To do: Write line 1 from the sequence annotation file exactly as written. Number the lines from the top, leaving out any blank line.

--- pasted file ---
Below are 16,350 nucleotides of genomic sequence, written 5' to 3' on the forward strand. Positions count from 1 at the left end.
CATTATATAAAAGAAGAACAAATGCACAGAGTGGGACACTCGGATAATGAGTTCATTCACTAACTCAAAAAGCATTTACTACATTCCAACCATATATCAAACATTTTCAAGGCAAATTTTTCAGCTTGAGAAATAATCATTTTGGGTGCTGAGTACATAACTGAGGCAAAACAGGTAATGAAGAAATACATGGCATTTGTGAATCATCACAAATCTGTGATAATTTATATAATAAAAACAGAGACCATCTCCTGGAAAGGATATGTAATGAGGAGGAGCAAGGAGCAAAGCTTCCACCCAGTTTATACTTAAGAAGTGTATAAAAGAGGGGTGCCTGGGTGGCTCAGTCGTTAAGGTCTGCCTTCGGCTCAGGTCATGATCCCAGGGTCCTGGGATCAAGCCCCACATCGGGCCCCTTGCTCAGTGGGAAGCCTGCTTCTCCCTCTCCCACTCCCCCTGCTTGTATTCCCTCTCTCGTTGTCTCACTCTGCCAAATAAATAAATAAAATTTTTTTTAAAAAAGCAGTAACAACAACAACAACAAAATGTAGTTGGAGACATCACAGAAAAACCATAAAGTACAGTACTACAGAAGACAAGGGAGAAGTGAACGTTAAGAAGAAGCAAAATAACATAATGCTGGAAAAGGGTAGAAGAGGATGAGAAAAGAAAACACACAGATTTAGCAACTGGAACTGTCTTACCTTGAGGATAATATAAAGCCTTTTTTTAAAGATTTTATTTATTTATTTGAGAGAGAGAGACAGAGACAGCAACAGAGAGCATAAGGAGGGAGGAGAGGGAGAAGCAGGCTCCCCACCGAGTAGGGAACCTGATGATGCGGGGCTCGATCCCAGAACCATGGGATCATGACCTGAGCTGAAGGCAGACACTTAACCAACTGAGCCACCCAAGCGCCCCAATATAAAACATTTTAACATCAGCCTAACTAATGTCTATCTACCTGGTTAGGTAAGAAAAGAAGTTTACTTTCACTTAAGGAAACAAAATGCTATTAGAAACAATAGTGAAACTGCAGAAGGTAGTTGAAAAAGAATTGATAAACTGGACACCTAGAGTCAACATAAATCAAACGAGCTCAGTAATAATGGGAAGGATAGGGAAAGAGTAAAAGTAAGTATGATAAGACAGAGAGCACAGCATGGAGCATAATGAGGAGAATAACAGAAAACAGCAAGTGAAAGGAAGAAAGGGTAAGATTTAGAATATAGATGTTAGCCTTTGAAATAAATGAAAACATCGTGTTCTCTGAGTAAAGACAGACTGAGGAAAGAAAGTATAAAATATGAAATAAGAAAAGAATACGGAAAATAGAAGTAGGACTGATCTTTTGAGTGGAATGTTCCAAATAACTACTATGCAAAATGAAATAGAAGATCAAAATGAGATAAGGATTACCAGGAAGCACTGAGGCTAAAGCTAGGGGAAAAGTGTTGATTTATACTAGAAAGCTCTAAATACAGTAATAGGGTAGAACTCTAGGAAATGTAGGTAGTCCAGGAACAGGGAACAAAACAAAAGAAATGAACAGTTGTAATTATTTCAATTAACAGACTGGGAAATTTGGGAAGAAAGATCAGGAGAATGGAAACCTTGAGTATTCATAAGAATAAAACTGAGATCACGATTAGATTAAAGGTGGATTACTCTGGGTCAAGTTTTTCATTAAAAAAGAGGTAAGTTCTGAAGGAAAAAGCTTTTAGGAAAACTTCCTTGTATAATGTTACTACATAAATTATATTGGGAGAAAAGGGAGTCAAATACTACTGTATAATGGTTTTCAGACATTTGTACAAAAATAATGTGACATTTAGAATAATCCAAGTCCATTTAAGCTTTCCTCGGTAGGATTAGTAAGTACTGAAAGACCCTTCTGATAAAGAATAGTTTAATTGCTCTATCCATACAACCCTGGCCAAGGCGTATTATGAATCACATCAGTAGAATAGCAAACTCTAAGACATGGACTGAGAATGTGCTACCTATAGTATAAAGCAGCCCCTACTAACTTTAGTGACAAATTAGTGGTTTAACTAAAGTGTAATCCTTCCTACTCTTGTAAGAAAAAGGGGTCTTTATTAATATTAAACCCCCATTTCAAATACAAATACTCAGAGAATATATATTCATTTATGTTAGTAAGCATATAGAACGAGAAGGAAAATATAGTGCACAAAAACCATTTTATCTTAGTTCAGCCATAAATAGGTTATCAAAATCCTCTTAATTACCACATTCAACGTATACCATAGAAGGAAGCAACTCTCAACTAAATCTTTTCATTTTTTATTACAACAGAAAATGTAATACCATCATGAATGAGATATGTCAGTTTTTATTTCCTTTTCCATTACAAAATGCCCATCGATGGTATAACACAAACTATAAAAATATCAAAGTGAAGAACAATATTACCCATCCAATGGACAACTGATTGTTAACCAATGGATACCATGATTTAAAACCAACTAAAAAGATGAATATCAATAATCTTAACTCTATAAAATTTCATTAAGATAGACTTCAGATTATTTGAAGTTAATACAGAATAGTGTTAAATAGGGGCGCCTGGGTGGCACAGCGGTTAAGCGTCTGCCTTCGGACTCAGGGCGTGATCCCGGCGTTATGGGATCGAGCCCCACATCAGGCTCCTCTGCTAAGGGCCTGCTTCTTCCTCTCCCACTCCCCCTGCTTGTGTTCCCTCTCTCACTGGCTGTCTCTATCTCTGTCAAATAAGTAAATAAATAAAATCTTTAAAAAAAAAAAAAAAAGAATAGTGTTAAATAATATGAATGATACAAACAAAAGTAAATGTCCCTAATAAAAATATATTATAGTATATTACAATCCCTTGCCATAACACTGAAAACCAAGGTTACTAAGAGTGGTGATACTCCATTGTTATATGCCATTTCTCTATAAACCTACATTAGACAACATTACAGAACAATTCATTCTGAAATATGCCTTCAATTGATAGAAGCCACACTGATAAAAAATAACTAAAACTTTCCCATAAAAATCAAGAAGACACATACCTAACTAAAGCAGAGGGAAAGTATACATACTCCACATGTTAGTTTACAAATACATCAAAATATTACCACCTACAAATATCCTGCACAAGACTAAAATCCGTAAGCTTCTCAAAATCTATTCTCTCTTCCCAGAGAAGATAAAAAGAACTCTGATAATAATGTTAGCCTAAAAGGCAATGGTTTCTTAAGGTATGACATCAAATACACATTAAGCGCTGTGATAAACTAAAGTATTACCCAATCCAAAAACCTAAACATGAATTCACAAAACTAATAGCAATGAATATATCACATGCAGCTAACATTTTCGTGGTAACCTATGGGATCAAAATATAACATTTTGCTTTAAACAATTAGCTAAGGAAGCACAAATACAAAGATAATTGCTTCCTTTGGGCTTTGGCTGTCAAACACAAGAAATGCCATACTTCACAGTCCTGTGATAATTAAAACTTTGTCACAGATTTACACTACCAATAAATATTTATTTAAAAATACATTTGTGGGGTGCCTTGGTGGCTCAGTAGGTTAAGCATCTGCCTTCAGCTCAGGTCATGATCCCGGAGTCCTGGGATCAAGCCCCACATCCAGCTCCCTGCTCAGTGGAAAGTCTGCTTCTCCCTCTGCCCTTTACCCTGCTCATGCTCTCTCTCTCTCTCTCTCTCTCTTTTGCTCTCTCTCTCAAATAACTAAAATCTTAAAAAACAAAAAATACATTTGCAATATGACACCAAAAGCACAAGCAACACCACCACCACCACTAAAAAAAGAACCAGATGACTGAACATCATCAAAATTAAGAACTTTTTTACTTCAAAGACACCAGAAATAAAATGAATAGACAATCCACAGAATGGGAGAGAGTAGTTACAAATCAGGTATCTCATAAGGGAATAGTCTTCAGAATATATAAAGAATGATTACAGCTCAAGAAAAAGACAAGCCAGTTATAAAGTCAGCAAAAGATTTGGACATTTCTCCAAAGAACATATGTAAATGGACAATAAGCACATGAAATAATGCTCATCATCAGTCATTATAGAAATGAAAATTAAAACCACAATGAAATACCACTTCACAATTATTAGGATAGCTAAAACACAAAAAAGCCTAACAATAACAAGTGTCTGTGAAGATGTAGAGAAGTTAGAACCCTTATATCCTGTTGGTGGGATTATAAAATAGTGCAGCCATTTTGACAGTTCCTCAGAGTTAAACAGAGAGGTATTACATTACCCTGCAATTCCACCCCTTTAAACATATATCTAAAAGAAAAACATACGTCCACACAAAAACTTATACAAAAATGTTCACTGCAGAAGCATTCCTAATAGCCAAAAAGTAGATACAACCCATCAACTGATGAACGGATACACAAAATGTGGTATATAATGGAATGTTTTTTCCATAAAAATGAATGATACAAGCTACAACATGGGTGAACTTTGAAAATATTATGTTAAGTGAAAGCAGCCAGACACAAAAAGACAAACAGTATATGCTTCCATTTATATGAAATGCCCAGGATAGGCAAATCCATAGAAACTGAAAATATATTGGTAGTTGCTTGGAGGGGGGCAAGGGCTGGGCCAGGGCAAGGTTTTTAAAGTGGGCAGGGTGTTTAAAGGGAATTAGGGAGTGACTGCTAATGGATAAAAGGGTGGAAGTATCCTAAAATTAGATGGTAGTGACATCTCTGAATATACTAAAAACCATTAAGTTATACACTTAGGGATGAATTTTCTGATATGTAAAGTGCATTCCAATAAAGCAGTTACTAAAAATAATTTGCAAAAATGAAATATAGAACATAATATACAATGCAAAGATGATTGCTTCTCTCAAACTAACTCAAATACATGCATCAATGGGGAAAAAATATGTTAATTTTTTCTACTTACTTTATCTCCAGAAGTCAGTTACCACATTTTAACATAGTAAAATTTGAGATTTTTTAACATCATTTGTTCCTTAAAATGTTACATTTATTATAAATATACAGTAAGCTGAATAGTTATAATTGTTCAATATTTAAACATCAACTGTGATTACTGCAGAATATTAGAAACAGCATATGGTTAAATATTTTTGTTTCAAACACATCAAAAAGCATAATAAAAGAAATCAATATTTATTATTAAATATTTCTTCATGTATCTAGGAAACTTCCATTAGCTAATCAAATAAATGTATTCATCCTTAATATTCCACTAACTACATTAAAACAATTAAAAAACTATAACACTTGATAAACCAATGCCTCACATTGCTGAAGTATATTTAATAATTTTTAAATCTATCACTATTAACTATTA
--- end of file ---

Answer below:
Below are 16,350 nucleotides of genomic sequence, written 5' to 3' on the forward strand. Positions count from 1 at the left end.